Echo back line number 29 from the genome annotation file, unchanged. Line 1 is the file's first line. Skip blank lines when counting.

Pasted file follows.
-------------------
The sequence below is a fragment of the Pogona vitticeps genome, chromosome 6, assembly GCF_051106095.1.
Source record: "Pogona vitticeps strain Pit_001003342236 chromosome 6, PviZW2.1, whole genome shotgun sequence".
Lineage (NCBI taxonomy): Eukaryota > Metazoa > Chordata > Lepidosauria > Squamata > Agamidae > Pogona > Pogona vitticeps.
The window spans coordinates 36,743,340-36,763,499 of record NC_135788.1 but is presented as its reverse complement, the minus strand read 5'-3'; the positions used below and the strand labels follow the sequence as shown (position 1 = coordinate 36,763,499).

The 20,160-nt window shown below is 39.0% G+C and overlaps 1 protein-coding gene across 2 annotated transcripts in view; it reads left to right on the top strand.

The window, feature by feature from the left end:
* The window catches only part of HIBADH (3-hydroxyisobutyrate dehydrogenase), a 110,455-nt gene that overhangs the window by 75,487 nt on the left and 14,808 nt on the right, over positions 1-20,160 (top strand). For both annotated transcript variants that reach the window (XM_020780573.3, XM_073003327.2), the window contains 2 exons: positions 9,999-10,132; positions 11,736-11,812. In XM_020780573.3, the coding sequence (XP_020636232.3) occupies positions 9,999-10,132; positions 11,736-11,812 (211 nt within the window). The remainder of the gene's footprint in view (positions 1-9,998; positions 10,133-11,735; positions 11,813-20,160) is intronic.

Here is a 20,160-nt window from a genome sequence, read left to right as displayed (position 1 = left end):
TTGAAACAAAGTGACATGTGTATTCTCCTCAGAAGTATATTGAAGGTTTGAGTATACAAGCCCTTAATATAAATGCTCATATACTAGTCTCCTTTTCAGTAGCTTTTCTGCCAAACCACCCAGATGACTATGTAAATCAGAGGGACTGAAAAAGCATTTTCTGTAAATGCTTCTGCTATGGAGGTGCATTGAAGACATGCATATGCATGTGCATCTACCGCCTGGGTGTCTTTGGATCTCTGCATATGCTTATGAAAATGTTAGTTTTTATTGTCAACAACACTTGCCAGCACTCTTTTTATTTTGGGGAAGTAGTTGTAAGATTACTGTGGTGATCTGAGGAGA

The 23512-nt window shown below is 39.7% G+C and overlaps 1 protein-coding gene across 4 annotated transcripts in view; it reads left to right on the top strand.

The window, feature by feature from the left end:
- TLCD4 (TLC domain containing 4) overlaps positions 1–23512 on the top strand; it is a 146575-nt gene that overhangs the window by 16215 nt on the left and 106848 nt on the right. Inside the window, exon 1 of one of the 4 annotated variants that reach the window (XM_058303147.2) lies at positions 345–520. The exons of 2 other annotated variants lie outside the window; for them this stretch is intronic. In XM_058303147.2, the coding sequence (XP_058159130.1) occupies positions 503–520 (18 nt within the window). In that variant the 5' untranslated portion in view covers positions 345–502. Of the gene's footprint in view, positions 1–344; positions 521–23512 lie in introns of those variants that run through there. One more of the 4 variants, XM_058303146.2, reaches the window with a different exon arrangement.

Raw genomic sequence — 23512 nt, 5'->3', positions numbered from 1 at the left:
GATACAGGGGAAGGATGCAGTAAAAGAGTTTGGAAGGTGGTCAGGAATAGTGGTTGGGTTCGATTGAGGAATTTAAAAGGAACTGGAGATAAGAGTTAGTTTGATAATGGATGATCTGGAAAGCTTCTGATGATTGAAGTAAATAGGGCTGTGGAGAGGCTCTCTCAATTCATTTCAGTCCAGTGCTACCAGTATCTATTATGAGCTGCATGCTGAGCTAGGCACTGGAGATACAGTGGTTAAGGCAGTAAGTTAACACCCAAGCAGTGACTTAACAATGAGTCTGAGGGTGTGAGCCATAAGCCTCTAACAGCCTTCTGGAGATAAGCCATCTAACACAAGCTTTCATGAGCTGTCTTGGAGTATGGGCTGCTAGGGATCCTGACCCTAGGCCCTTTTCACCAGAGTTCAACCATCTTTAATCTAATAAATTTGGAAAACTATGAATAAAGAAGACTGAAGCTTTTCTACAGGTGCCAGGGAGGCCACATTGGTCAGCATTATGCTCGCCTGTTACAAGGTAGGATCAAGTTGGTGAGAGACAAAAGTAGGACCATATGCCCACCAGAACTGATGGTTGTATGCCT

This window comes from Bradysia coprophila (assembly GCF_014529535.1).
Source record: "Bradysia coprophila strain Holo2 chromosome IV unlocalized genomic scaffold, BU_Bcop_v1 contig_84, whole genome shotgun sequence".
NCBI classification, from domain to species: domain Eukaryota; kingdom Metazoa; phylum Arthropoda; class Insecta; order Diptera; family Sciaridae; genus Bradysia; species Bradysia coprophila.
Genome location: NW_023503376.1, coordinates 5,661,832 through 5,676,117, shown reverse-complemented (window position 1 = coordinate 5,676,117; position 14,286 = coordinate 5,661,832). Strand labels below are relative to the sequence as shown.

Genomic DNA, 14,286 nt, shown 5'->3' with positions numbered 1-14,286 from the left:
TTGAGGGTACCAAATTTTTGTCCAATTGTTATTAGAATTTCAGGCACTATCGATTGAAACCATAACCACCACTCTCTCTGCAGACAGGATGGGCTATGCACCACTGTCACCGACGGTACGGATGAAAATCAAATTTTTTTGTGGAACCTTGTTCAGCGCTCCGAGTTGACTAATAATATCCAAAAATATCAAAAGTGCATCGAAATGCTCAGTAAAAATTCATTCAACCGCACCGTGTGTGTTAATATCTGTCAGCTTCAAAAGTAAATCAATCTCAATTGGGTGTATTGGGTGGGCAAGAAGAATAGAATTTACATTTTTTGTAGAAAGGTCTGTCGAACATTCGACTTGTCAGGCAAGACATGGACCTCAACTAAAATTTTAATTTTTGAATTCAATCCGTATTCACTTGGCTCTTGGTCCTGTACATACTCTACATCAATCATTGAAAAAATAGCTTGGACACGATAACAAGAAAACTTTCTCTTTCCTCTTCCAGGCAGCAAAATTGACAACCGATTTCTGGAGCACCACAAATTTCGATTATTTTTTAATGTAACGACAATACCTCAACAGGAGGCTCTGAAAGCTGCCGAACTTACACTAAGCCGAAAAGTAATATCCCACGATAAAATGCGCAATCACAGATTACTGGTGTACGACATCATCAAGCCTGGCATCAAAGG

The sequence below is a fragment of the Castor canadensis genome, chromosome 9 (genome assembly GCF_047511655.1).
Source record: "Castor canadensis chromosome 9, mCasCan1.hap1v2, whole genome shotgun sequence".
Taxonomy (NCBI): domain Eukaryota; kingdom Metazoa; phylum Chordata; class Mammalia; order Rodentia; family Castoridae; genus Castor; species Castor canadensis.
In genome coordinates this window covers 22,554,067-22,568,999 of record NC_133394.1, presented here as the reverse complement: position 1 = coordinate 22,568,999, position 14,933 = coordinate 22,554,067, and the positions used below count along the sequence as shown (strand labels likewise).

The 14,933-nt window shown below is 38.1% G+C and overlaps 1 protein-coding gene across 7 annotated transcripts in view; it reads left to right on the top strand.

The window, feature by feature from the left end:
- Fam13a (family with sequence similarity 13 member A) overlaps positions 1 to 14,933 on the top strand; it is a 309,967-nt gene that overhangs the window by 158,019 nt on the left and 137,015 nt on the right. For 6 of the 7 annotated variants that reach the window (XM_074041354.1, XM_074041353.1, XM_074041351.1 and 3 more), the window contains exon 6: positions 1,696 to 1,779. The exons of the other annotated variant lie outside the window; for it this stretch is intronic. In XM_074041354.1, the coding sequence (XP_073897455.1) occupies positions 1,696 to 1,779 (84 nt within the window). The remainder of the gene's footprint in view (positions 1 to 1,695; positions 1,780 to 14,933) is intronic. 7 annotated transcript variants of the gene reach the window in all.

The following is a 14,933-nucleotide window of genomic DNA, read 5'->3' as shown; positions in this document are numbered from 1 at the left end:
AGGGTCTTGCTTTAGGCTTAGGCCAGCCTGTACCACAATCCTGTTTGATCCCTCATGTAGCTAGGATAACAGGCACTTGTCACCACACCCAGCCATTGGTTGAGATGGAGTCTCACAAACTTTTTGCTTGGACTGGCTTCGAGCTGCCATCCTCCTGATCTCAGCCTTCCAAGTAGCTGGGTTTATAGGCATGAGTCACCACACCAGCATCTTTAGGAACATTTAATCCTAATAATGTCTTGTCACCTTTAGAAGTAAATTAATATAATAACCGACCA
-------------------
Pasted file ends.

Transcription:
AGGGTCTTGCTTTAGGCTTAGGCCAGCCTGTACCACAATCCTGTTTGATCCCTCATGTAGCTAGGATAACAGGCACTTGTCACCACACCCAGCCATTGGTTGAGATGGAGTCTCACAAACTTTTTGCTTGGACTGGCTTCGAGCTGCCATCCTCCTGATCTCAGCCTTCCAAGTAGCTGGGTTTATAGGCATGAGTCACCACACCAGCATCTTTAGGAACATTTAATCCTAATAATGTCTTGTCACCTTTAGAAGTAAATTAATATAATAACCGACCA